Mark Anderson - Verballed To Miami...But Never Arrived. Tremendous Player


"Anderson will be one of the top 5 junior college players in the country regardless of division. However, Miami will make him even better. “(Miami) will take Mark farther than I ever could. I am just one man with seventeen players. At Miami there are three coaches for every player.” Almost every school in the nation has shown some interest in Anderson. Price said, “I can count on one hand the number of schools that have not recruited Mark.”

"Anderson previously told RedHawk Insider that he favored Miami because of “the coaches and the tradition of the school.” Specifically about the coaches, Anderson said, “They seem like really cool guys. Most coaches try to sell you a dream, but they have been honest with me. Coaches (Ryan) Pedon and (associate head coach Jermaine) Henderson really seem to care about players away from basketball.” Anderson added, “I would feel comfortable at Miami.”

Mark Anderson was a 6-8 forward who graduated from Dunbar in 2006. He wanted to play for Miami, but didn’t have the grades to qualify.

Anderson said he didn’t earn enough credits to earn his Sinclair degree in time to complete his transfer to Miami for basketball eligibility.

By Tom Archdeacon
Staff Writer

Tuesday, November 13, 2007

Caught between the tales of two other well-known Dayton basketball players — one blood, one hoops brethren — he has joined the Sinclair Community College basketball team to forge a path of his own.

Or, as Mark Anderson put it, “I just want to get myself back on the map.”

And as the Tartans host Miami Middletown in their home opener tonight at 7:30 p.m., it’s evident his MapQuest moments have begun.

“With everybody that’s calling, my cell phone’s out of juice every afternoon by 4,” said Sinclair coach Jeff Price with only mild exaggeration.

“We already had Wyoming fly in to see Mark. St. Bonaventure has come down and Saint Louis and Wright State, too. Kentucky called, and so has Marshall. And then there’s all the Division II schools.”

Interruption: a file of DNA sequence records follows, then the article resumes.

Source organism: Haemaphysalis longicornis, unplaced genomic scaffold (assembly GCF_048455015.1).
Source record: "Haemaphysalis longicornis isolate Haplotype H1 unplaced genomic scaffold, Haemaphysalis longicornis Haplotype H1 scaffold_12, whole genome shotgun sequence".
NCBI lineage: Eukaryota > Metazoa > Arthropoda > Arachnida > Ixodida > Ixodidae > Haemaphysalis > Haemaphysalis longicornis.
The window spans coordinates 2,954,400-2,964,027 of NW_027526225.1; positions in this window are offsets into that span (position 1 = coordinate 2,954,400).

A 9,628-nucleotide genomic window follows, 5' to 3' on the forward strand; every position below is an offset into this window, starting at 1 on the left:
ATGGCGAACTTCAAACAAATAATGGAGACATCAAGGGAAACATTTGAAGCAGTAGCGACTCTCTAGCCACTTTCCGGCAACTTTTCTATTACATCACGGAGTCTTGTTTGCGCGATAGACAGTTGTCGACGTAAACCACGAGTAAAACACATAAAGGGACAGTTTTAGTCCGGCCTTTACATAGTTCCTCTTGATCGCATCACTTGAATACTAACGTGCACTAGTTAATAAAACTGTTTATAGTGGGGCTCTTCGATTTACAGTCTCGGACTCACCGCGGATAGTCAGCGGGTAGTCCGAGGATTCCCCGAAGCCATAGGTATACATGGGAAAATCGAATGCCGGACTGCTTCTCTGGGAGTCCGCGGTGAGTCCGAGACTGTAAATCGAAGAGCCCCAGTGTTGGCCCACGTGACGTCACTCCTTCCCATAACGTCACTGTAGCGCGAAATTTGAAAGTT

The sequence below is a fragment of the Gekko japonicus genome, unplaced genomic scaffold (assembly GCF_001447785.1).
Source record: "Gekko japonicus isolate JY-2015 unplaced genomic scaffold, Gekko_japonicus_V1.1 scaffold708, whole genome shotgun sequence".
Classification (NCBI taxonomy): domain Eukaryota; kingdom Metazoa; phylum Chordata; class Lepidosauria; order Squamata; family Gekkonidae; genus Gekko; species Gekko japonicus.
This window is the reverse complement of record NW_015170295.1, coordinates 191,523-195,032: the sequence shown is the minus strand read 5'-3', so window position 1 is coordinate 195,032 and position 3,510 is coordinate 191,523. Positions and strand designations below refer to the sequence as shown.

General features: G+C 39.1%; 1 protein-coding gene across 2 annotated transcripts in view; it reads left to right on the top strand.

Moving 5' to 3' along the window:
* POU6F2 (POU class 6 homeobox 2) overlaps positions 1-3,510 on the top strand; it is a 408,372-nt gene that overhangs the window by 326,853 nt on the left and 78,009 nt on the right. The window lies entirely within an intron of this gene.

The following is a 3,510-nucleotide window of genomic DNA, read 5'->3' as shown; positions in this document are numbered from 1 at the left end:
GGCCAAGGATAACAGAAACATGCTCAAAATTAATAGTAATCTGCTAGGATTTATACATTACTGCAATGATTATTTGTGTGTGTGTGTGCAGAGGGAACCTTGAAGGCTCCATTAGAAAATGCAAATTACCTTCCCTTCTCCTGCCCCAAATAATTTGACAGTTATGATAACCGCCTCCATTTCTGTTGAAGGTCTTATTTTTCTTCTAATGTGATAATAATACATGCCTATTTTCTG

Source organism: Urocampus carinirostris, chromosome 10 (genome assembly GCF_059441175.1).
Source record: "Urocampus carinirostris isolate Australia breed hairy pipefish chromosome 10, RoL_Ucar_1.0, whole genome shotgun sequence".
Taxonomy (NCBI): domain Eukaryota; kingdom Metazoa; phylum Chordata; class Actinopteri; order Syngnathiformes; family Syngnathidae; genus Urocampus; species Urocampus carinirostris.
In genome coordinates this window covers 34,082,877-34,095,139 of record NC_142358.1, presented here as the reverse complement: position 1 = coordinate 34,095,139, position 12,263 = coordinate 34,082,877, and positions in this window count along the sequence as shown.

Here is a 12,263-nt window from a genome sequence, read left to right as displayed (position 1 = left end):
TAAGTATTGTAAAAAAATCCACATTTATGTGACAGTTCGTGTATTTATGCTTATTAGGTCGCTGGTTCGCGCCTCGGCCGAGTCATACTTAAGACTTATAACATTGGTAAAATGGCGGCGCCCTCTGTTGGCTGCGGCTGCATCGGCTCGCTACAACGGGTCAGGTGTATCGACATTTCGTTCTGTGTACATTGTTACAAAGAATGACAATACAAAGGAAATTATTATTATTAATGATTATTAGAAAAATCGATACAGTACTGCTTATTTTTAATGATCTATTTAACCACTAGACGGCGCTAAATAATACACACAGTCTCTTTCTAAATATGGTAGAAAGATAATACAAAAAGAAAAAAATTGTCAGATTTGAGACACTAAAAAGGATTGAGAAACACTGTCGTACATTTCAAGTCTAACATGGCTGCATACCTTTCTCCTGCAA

When basketball season began last year, the 6-foot-7 Anderson was, quite arguably, the best college prospect not playing for a team. That is unless you count his regular games at the Downtown YMCA and in Kettering.

"Those guys kept asking me, ‘What are you doing here?’ " Anderson admitted. "They said, ‘You don’t belong here. You belong in college.’ "

After all, he and his Dunbar High School brethren Daequan Cook, along with center Aaron Pogue, had led the Wolverines to the 2006 state title.

But while Cook went on to a season of glory with Ohio State — and now has joined the Miami Heat as an NBA first-round draft pick — Anderson ended up taking some classes at Wright State and playing nothing but recreation league ball.

“Seton Hall had offered me a scholarship, so did Wright State, but, sad to say, both of their coaches lost their jobs and that kind of left me unsure of what to do,” Anderson said.

Price said Anderson was a NCAA nonqualifier, so junior college would have been a good option. The Sinclair coach even held a scholarship open all last season, should Anderson decide to take him up on his long-standing offer to join the Tartans.

“I never saw myself being at a junior college program. I figured I was a major D-I player and that’s all I considered,” Anderson admitted. "And that was a big mistake on my part.

“My grandmother, my mom, my uncles and cousins, they all pushed me every day to do something positive with my talent. They just didn’t want to see me wasting it. … They know what that’s like.”

Uncle Dwight

Dwight Anderson — Mark’s uncle, his mom’s brother — may well be the most talented and troubled basketball player ever to call Dayton home.<

A “Parade” All-American who helped Roth High to a state title three decades ago, he played college basketball at Kentucky and Southern California and eventually bounced through five NBA teams before alcohol and drugs permanently derailed his life.